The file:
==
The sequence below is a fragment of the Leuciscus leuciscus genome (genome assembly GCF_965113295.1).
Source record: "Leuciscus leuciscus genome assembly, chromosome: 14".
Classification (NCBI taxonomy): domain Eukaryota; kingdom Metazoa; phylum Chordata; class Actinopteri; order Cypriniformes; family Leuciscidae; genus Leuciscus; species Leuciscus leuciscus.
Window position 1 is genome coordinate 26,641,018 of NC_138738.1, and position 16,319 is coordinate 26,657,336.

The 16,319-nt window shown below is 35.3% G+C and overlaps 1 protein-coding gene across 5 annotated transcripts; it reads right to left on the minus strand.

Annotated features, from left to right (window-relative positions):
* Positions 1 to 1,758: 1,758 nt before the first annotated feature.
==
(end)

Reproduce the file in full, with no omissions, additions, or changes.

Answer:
The sequence below is a fragment of the Leuciscus leuciscus genome (genome assembly GCF_965113295.1).
Source record: "Leuciscus leuciscus genome assembly, chromosome: 14".
Classification (NCBI taxonomy): domain Eukaryota; kingdom Metazoa; phylum Chordata; class Actinopteri; order Cypriniformes; family Leuciscidae; genus Leuciscus; species Leuciscus leuciscus.
Window position 1 is genome coordinate 26,641,018 of NC_138738.1, and position 16,319 is coordinate 26,657,336.

The 16,319-nt window shown below is 35.3% G+C and overlaps 1 protein-coding gene across 5 annotated transcripts; it reads right to left on the minus strand.

Annotated features, from left to right (window-relative positions):
* Positions 1 to 1,758: 1,758 nt before the first annotated feature.